Spellcheckers and commonly confused words

From Hull AWE
Jump to: navigation, search

Advice Leaflets

Advice leaflets originally produced for the Study Advice Service in the University of Hull, which holds the copyright:

view template

This leaflet was originally written in 2006. As technology has changed since then, some of the details here may no longer be applicable.

English Spelling is notoriously illogical and hard to learn. If you are bad at spelling, the best answer is to persevere. Learn the spelling of the words you need - and use them. In their correct forms!

The leaflet on Homophones deals with the most basic of common errors.

However, the computer age has brought the wonderful Spellchecker tool. Won't this do the job for you?

NO!

A spellchecker is a wonderful tool. But it must be used with caution. Above all, it must be used WITH INTELLIGENCE. One weakness of computers is that they are not as clever as you. They can do some things better - many things much faster - but they do not understand any human language.

A spellchecker is essentially a list of words that are correctly spelled. The computer takes each word that you write and then looks up its list to see if that word exists. So if you mis-type a word (e.g. three when you meant to put there), the machine will ask "Is there such a word as 'three'?" As the answer is 'yes', it will move on to the next word. It is not clever enough to think, "Oh, that should be 'there'. Change it."

As you have made an error, and it remains uncorrected, the machine has NOT helped you. You - the human - still have to make your own decisions about right or wrong. That is why the spellchecker dialogue box offers you a choice between 'Change' and 'Ignore'. So think before you make it.

There is no substitute fro proof-reading. Sorry: Three is no substitute for proof-reading Sorry, again. THERE IS NO SUBSTITUTE FOR PROOF-READING

When you proof-read, be aware that you will do it best with a fresh eye. It is very easy to read what you meant to say, not what you actually did say. Some suggestions for helping your eye to be fresh include:

  1. Print out your draft so that you read it on paper instead of on screen yet again.
  2. Leave your work, when you have finished writing it, for 24 hours, or at least overnight, before you begin to proof-read it.
  3. Read your writing aloud (to yourself). It is amazing what you see when you hear it!
  4. Read your text sentence by sentence in reverse order – read the last sentence first, then the second last and so on.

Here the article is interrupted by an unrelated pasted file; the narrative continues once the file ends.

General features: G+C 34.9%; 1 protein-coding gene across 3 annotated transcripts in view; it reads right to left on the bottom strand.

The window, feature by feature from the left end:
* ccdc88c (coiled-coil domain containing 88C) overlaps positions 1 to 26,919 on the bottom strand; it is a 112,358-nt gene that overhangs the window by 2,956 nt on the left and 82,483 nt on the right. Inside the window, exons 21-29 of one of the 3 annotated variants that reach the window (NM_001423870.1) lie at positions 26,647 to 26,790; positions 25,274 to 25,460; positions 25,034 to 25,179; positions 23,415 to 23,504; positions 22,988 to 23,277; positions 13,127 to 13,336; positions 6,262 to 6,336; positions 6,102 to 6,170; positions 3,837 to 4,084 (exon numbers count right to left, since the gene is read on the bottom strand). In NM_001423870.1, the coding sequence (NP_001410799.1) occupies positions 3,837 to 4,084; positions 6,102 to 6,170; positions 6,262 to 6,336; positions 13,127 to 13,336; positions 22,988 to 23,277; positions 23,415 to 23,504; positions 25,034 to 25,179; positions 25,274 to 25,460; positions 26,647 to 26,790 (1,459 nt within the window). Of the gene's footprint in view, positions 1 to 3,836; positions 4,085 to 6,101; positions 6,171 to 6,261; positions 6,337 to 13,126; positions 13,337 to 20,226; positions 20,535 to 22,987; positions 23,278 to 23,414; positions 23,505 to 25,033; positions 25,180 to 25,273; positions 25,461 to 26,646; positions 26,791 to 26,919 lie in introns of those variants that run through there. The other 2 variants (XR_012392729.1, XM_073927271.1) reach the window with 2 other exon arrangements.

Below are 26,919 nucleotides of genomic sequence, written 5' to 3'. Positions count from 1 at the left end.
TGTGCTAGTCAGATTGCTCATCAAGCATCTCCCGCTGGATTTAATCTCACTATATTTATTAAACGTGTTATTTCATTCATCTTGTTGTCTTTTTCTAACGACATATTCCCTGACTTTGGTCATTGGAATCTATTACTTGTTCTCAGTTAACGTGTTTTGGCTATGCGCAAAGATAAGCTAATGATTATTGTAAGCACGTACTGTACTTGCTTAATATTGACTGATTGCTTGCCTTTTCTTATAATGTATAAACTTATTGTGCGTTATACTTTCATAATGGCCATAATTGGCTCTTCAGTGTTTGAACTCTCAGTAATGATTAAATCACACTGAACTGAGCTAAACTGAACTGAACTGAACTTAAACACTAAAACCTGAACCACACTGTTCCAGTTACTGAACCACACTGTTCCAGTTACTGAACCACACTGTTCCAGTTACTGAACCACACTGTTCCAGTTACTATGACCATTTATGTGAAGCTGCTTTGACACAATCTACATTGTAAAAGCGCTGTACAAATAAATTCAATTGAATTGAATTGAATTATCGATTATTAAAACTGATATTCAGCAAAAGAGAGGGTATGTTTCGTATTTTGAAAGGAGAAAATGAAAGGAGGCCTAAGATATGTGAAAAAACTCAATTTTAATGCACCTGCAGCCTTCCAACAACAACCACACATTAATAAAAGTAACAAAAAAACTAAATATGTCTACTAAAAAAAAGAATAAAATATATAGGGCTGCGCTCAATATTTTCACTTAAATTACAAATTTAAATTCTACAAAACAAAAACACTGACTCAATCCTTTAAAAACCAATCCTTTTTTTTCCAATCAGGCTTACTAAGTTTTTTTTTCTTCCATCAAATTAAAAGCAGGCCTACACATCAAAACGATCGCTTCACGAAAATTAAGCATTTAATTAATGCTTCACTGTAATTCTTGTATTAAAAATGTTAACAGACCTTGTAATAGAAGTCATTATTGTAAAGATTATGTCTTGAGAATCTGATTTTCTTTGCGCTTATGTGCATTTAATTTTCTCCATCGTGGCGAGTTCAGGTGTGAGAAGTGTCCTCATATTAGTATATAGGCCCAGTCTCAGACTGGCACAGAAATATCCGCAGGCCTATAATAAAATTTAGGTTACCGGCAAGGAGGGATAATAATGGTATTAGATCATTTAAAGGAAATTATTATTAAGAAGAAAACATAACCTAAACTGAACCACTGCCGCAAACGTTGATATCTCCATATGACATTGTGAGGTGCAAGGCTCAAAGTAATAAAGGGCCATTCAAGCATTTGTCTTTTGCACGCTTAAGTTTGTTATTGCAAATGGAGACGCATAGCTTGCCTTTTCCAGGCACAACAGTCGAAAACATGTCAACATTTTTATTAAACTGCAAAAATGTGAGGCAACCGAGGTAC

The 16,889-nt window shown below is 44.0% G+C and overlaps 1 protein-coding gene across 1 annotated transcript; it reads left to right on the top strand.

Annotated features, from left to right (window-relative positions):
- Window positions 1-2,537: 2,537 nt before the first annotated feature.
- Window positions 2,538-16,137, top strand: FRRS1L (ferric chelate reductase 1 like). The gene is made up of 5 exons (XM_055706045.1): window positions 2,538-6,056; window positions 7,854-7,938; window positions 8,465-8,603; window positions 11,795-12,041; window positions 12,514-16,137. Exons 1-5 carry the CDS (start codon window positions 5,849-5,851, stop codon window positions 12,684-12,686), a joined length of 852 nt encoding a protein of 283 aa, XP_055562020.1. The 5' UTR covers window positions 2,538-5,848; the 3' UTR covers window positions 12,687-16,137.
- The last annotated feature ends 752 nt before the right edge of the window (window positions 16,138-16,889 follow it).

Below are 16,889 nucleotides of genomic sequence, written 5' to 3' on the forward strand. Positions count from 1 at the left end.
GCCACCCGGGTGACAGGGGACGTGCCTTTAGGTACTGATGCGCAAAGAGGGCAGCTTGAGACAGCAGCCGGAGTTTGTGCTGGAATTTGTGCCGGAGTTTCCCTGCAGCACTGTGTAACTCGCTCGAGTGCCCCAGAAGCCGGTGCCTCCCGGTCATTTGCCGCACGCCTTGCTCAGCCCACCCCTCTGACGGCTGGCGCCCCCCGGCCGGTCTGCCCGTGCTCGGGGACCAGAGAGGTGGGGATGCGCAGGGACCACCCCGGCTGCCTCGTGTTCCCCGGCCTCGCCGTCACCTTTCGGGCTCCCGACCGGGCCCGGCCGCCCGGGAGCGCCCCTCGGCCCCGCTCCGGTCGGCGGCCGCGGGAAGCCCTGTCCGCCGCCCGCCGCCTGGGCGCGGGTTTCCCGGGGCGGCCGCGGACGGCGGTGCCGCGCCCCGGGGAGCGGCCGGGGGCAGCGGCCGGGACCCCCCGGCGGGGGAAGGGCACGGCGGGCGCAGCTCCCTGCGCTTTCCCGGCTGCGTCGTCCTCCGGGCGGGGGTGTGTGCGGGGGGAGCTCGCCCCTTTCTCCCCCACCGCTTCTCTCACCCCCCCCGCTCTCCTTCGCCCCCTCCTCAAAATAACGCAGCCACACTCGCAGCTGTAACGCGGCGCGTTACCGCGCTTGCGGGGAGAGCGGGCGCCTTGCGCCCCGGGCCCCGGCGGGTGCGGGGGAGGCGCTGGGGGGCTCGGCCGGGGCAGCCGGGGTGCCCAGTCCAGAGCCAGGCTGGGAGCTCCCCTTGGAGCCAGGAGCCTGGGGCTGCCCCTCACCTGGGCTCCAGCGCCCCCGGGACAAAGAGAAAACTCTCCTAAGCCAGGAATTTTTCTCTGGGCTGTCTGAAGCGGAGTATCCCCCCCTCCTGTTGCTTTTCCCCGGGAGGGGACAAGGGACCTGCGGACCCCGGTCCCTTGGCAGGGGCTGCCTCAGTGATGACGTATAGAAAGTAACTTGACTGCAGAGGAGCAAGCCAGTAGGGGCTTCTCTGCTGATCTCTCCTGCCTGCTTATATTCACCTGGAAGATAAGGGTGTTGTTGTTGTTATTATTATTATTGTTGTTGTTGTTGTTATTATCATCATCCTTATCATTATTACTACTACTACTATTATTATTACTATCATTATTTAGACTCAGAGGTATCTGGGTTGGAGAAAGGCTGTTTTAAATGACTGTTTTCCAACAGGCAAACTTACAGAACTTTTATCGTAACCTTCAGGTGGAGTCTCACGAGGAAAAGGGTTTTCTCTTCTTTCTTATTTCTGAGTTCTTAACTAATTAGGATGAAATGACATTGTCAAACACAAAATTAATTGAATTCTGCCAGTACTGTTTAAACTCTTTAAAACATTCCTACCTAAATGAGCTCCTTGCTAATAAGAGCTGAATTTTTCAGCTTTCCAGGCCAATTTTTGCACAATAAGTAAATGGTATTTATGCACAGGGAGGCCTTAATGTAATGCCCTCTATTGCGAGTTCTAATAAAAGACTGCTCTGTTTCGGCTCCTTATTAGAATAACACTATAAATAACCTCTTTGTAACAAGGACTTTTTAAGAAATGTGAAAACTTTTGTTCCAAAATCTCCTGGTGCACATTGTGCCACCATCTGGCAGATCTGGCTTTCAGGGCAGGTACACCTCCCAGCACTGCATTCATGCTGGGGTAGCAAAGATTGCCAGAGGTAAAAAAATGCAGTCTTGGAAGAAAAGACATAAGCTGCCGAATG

5. Proof-read your friend's or classmate's essay - and get her or him to check yours. It will be easier to spot mistakes in a text that is new to you. (But choose a good friend!)

You should be aware of word pairs that can go wrong - nouns ending in -ies can be mis-typed as verbs ending in -ise (e.g. apologies/apologise). The ending -ion can become in; the word in can become the word ion (a term from Science).

Often the spellchecker will be defeated if an accidental typing error produces a wrong word that nevertheless exists, but differs from the word you meant by only one letter. Your friend, I trust, is not a fiend, nor even a fried. (For some reason, though I have often seen the first of these mistakes, I do not remember ever having seen the second. But it is just as possible, theoretically.)

Be careful with spaces as well as letters. Note that throughout ≠  through out, and into  ≠ in to, nor does on to = onto.

The Spelling table shows some of the words which can be confused that Study Advice Services advisers often see - many in our own work; many in the work of our clients.

Each computer user will make her or his own characteristic typing mistakes (or typos, informal way of saying the academic typographical errors). One that I make often is to type an extra s when I think I have just typed a, so that 'and', for example, comes out as 'asnd'. The spell-checker often suggests 'sand' for this. (Sometimes I just type 'sand', and the machine accepts this. In both cases, I am wrong. I hardly every mean to use the word 'sand'.)

Learn to watch out for your own characteristic errors.

If you use Microsoft's 'AutoCorrect' tool, you can use it to correct your own common errors more efficiently. (It can be a very annoying feature if you are trying to include inaccuracies in your text - as I am in this document!) For further guidance see a good word processing manual.